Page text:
Digital technologies hold great promise for the economy and society. But some recent developments, such as face recognition, also present ethical dilemmas. The challenges are immense for Switzerland, which is one of the leading developers of artificial intelligence (AI).
This content was published on December 10, 2020 –
Digitalisation has led to an explosion of new ethical challenges: the loss of jobs due to automation, filter bubbles, data protection, face recognition, deepfake videos, cyber security and most disturbingly, the misuse of AI technologies.
It is hard to imagine what would happen if AI fell into the wrong hands. If you take the issue of “killer robots”, for example, the international community cannot agree on whether to introduce strict rules to control their use. Talks at the United Nations in Geneva on regulating lethal autonomous weapons have so far had limited results.
Such weapons do not yet exist, but campaigners say they could be deployed on the battlefield in just a few years given the rapid advances and spending on AI and other technologies.
Switzerland has made huge strides in the field of AI – software which teaches itself to think and make decisions like a human, and which learns by processing huge amounts of data.
Numerous Swiss start-ups are developing so-called intelligent systems, in the form of robots, apps or digital assistants, intended to make our lives easier. But the companies face the constant ethical dilemma of where to draw the line when it comes to selling their technologies. This predicament is particularly acute for those involved in researching technologies and selling them. Swiss universities, for example, participate in projects funded by the US military – from aerial surveillance cameras to autonomous reconnaissance drones.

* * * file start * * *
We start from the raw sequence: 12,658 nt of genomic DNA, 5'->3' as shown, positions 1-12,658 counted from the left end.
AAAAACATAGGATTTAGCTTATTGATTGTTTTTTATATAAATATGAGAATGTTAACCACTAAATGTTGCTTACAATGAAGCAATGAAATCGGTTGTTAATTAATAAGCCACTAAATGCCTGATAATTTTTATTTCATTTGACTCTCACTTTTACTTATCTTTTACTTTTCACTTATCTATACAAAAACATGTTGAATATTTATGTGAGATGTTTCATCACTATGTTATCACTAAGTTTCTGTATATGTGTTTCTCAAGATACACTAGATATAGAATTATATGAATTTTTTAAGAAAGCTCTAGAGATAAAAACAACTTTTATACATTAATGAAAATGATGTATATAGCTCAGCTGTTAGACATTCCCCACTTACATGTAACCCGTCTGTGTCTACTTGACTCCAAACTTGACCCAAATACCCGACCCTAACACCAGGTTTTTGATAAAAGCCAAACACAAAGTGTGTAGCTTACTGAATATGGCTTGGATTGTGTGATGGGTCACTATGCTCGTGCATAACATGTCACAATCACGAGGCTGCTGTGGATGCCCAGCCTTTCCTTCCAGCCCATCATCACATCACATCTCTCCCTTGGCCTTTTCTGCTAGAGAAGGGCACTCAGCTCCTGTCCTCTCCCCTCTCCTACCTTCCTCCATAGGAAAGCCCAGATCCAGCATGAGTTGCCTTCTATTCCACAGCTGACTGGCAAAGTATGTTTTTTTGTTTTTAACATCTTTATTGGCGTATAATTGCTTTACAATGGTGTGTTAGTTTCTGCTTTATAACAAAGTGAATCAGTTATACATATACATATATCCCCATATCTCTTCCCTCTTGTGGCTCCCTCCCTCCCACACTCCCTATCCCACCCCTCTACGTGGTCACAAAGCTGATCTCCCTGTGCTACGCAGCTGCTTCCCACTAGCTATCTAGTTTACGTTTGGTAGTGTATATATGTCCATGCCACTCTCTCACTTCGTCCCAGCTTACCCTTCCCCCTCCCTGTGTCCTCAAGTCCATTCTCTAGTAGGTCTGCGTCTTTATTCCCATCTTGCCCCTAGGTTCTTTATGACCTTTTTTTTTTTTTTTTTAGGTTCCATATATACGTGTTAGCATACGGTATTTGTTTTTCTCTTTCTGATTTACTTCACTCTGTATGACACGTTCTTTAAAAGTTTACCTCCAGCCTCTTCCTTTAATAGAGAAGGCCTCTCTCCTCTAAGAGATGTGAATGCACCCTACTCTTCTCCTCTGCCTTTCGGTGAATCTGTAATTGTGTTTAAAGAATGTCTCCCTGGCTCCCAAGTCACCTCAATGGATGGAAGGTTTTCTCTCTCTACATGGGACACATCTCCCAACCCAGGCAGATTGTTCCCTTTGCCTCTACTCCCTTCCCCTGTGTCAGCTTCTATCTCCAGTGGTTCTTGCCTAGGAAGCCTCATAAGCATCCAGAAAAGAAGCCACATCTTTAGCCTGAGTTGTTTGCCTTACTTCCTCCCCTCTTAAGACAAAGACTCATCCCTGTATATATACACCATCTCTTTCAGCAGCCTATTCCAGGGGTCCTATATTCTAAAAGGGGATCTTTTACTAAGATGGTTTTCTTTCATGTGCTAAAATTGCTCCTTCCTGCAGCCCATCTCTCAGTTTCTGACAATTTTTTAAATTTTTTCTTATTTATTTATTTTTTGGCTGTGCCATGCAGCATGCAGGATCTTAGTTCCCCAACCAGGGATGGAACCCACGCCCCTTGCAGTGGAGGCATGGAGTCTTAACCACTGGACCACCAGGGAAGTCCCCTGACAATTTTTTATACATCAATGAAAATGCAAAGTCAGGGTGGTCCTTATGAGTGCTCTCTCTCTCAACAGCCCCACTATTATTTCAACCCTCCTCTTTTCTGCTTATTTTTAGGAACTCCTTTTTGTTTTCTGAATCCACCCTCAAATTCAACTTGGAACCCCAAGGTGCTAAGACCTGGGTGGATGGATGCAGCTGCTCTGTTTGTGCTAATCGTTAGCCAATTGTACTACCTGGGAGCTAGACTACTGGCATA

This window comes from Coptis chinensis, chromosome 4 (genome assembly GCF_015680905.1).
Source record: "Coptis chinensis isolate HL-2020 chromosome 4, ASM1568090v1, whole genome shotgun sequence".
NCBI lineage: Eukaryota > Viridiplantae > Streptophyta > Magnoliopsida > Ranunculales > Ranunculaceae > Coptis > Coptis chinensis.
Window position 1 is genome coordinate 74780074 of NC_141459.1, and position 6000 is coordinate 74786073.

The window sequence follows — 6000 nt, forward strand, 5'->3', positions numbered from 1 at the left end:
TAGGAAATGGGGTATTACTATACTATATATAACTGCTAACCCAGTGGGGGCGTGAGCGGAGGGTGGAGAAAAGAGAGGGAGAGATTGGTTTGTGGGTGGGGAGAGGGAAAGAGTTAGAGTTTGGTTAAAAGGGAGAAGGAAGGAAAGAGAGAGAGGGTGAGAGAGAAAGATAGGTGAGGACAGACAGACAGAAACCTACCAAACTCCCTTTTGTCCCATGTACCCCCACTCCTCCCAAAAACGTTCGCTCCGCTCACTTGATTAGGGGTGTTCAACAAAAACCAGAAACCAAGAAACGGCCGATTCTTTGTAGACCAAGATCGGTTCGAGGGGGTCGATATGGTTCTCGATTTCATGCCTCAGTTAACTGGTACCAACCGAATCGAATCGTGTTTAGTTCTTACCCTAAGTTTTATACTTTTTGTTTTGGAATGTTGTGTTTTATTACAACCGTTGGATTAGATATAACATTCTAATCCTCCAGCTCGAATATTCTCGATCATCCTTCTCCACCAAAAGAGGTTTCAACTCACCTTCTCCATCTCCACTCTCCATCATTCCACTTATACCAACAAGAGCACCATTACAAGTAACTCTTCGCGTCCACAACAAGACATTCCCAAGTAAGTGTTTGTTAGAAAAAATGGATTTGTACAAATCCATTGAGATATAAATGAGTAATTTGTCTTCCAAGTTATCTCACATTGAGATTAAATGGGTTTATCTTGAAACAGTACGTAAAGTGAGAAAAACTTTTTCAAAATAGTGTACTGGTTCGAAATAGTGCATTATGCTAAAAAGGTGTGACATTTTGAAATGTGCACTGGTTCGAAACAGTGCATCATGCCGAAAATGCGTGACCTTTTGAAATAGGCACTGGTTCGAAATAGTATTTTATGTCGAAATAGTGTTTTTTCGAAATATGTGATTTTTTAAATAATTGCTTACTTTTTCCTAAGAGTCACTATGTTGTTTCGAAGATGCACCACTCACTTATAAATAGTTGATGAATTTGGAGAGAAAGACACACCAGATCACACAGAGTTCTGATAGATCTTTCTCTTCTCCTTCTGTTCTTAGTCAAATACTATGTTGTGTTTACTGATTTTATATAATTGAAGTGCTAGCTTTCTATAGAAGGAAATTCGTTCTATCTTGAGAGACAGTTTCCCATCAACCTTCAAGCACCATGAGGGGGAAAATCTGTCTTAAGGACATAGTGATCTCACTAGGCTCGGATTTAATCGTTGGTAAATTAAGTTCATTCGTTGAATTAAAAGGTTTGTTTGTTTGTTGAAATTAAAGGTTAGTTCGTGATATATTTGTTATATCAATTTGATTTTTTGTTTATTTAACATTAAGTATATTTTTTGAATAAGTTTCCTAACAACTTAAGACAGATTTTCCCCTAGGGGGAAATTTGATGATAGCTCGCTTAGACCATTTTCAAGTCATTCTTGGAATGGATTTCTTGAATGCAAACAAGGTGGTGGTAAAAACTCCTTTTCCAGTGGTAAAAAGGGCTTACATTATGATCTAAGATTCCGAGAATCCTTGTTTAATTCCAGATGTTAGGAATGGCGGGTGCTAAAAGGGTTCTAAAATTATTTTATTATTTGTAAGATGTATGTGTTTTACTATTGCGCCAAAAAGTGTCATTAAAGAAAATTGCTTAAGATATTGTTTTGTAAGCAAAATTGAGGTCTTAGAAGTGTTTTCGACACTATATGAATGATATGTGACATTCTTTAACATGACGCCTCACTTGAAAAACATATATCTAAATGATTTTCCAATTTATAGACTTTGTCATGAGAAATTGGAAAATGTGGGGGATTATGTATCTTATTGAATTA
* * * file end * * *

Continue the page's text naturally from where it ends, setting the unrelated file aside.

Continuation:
Switzerland takes a position
Switzerland strives to be at the forefront of the movement to shape ethical standards for the use of AI. But what does Switzerland have to do to become an AI pioneer? One interesting initiative is the creation of the “Swiss Digital Trust Label” aimed at boosting user confidence in new technologies. The idea is to give users more information on digital services, thereby creating transparency and ensuring respect for ethical values. “We want to help guarantee that ethical and responsible behaviour also becomes a competitive advantage for businesses,” says Niniane Paeffgen, director of Swiss Digital Initiative, the organisation behind the “Swiss Digital Trust Label”.